As Paul is wrapping up his first letter to the Thessalonian Christians, he gives them a long list of things they should be doing between that time and the time of Jesus’ return. I won’t go through the whole list, but here are the central verses:
Be joyful always; pray continually; give thanks in all circumstances,
for this is God’s will for you in Christ Jesus.
Right in the middle of the central verses is “Pray continually.” “Pray without ceasing” in the older translations. That is the central verse in the central verses of this passage – and it should be, because prayer is central to all that we do as the Church of Jesus Christ. Everything else hangs on prayer.
I’m happy to say that the Church has taken the command to pray continually seriously in the way she worships. At times, it seems as though we do pray without ceasing.
We have an invocation near the beginning, then a prayer of confession, a prayer at the end of the time with our children, the prayers of God’s people followed by the Lord’s prayer, the prayer for the offering, and the prayer for understanding before the sermon. That’s seven – plus two more prayers during Communion. And then there are the hymns – many of which are prayers set to music. That explains the “Amen” traditionally tacked onto the end of hymns.
To be honest with you, I have wondered if that isn’t a bit of overkill. And I have wondered many times if it isn’t redundant to have you share your prayer requests out loud, then have me repeat them in “proper prayer form” – if there is such a thing.
But again, prayer is central to what we do as a church – both in our individual walks of faith and in our worship together. When Solomon finished building the first temple in Jerusalem, the dedication ceremony was dominated by his lengthy prayer.
The snippet we read this morning covers all main categories of our prayer together as God’s people: Praise and Adoration, Personal Requests, Inviting God to be present among His people, Confession and Forgiveness, and Intercession on behalf of others. We see all these elements coming together into one public, corporate prayer.
We also read in Paul’s first letter to Timothy that we are supposed to pray for others – including unbelieving world leaders. The goal is to create unity in the Church – where people everywhere “lift up holy hands in prayer, without anger or disputing” – and to demonstrate our concern for all of God’s world.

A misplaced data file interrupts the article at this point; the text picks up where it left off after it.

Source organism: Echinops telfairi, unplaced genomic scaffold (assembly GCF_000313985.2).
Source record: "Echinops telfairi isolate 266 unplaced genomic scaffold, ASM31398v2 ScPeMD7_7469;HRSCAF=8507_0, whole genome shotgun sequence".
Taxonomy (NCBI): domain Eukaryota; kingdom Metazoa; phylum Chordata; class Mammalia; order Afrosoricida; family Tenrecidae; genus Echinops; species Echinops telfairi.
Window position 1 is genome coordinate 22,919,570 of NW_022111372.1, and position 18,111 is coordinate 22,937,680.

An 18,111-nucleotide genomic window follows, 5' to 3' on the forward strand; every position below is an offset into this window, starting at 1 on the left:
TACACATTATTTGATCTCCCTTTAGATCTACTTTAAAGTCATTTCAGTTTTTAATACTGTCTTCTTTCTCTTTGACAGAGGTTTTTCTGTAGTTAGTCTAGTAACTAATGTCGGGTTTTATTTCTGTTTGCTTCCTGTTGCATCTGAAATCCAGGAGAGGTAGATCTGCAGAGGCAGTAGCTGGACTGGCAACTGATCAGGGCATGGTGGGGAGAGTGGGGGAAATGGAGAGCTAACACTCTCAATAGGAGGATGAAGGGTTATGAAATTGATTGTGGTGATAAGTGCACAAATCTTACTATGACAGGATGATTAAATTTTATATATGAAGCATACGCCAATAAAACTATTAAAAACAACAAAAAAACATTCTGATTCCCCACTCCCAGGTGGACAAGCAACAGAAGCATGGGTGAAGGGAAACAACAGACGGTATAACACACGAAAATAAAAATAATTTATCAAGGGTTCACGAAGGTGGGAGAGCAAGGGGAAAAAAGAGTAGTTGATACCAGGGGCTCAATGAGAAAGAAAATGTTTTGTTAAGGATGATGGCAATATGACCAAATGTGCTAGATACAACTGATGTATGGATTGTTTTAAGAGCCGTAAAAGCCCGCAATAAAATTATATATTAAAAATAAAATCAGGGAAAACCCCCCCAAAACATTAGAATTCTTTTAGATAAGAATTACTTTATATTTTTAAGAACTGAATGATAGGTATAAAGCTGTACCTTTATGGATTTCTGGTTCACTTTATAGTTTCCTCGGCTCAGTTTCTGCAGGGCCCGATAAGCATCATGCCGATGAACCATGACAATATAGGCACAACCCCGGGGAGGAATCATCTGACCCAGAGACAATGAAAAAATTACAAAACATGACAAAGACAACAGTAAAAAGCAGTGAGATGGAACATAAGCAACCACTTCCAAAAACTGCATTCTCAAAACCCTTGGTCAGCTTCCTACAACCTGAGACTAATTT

This kind of comprehensive prayer in worship may have started with Solomon, but it continues to this day. The “Prayers of God’s People” – as we call it in our bulletin – is vital to our life as the Church. Through it we are connected to each other, because we pray for ourselves, for each other, and for others we may not even know.
Prayer and Communion are the two most intimate acts in our life as the Church. Prayer for and with each other breaks down barriers as we take on other people’s concerns and confirm their celebrations as our own.
Hughes Oliphant Old – a former professor at Princeton and Erskine Seminaries – wrote in his book on Reformed worship: “All the personal concerns like little streams finally join into a great river of corporate prayer.” What a beautiful picture of what happens here, as we share our joys and concerns – which we then pray about together.
In the great old hymn “Blest Be the Tie that Binds,” we sing, “We share our mutual woes, our mutual burdens bear.” And if we are giving them more than just lip service, then the following verse comes true: “And often for each other flows the sympathizing tear.”
Whether we do it as part of a larger prayer or in a series of individual prayers doesn’t matter. What matters is that we do it and do it together. We are called to pray for and with each other.
To that end, I would like to try something that you may have never done before. St. John’s Methodist Church in Dover, New Hampshire – where my late Aunt Harriet’s worshipped – has a moving and meaningful tradition for the Prayers of the People: When someone shares a joy or concern, that person finishes by saying, “This is my prayer.” Then the congregation responds, “This is our prayer.” The pastor then offers a more general – and usually shorter – prayer.
This gets everyone involved in prayer together, and helps us to avoid the trap of thinking that the pastor has to pray for someone or some situation for God to hear it. Pastors do not have a cable internet line to God while you have DSL or dial-up. All our prayers are heard equally. The pastor is not the go-between for you and God. Jesus Christ is. Paul wrote that to Timothy: “There is one God and one mediator between God and men, the man Christ Jesus …”
Even when I am the one doing the praying, you can join in by quietly repeating what strikes you most when I pray, or whispering “yes” or “amen.” Just don’t say “Amen” to loudly – we are Presbyterian. And you can certainly join together on “Amen” at the end of every prayer.
Because we all should be praying together – and praying continually.